But don't worry. Some pundit who thinks it's still 1990 will explain to you like you're five years old that it's all about intensity. No. it's not. It's about rural states having less population but more votes than urban states.
Check out this powerful graphic (just click and keep scrolling down).
Everything that's wrong with American politics coverage in one convenient sentence:Jonathan Bernstein:Even House Republicans who had no intention of voting for the gun bill marveled privately that the president could not muster 60 votes in a Senate that his party controls.Point one: Yeah, isn't it weird how the Democrats control 55 seats but couldn't get 60 votes on a controversial measure?
Point two: You know what word is strangely missing from this column? "Filibuster."
While I’ve been saying that the GOP is broken and hopelessly dysfunctional, Rachel Maddow has come up with a new name for part of that dysfunction: Republicans are “post-policy.” To some extent, that’s because they’ll simply oppose whatever Barack Obama proposes, but there’s also an even more interesting aspect of it that they simply have given up on and lost the capacity for developing policy ideas.This is right. And it's something I've noted since 2010: Republicans love power but hate governance. It's what makes them so difficult to deal with.
And, no, it’s not just because they are conservatives and conservatives are inherently less likely to have policy ideas. A look at the evidence will demonstrate this.
More politics and policy below the fold.
The Gun Vote and 2014: Will There Be an Electoral Price?But all that is a far cry from "Democrats will be punished at the ballot box for bring up a gun vote. No, they won't. In some areas it will help them, but in few will it hurt.
Thus, Democrats are not in much of a position to capitalize on the vote from the standpoint of individual seats in Congress in 2014. To the extent that the issue plays favorably for Democrats in 2014, it is likely to be for symbolic reasons — because they are able to persuade voters that it reflects a Republican Party that is outside the mainstream.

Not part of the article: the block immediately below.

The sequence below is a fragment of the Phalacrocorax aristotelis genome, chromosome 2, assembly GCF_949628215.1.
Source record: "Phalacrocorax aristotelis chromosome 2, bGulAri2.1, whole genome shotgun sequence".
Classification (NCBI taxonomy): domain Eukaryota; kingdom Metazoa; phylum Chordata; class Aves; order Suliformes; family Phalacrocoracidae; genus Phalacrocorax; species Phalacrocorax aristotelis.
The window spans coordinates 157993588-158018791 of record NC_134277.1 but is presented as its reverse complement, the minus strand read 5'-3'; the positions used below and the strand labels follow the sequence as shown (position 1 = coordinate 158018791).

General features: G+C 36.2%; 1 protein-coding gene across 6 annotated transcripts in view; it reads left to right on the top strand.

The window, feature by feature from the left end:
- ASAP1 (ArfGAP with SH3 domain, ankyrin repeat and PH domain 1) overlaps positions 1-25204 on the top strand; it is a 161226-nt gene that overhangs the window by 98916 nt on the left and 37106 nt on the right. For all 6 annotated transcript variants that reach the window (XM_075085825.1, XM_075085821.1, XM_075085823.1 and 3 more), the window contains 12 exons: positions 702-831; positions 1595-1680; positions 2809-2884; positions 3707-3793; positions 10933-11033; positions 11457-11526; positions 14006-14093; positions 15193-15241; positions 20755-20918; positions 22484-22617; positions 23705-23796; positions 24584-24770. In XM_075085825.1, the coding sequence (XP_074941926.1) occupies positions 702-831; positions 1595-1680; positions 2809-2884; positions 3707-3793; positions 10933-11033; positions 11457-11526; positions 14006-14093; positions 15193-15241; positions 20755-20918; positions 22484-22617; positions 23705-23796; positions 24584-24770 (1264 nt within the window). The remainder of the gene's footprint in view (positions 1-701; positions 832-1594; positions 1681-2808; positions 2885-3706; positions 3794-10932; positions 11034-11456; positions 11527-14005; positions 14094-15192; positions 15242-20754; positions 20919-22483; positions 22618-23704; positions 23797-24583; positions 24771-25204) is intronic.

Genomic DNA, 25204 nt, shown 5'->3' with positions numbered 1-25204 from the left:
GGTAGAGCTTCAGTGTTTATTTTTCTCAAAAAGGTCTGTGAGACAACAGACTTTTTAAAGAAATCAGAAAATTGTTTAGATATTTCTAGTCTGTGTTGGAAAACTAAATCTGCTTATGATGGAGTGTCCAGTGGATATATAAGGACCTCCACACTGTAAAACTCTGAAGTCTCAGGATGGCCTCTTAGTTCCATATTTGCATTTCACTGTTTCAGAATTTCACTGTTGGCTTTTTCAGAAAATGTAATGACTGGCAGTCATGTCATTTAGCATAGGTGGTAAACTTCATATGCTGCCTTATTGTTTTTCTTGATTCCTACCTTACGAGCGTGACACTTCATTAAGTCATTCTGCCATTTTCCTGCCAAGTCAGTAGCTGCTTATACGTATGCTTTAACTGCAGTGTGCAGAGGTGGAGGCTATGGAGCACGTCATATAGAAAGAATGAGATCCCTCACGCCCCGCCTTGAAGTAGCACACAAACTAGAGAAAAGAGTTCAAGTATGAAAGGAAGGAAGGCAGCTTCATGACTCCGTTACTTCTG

This is not necessarily a hopeless strategy — particularly if Democrats can weave the background-check vote into a broader narrative about the Republican Party having become too conservative. But it does mean that, from an electoral standpoint, the symbolic implications of the vote outweigh the substantive ones. For Democrats to have much of a chance to win back the House — bucking the historical trend of the president’s party faring poorly in midterm years — the Republican Party will first and foremost have to be perceived as out-of-touch on the economy.
Michael Tomasky explains why:
My takeaway from [Sen. Joe] Manchin’s talk was this. First, the voters need to trust you in general terms. He’s been around a long time—governor, now senator. People know him. Most do know that he’s not secretly bent on taking away anyone’s right. So that comes first. But then you have to be willing to use that trust to do something a little bit risky with it. Manchin was willing to do that. For all but the 5 percent of the 40 percent, that makes him a leader. And there’s no reason other red-state Democrats shouldn’t be able to follow his example.Politico:
The group launched by Gabrielle Giffords will start airing gut-punch radio ads against Senate Minority Leader Mitch McConnell and New Hampshire Sen. Kelly Ayotte, highlighting the Republicans' votes against the Democrats’ failed gun control legislation, POLITICO has learned.Huffington Post:
[Retiring Sen. Max]Baucus, who serves as the Senate Finance Committee chairman, has distinguished himself from fellow Democrats by aligning time and again with the conservative positions of the GOP. Most recently, he was one of only four Democrats to oppose gun background check legislation on the Senate floor.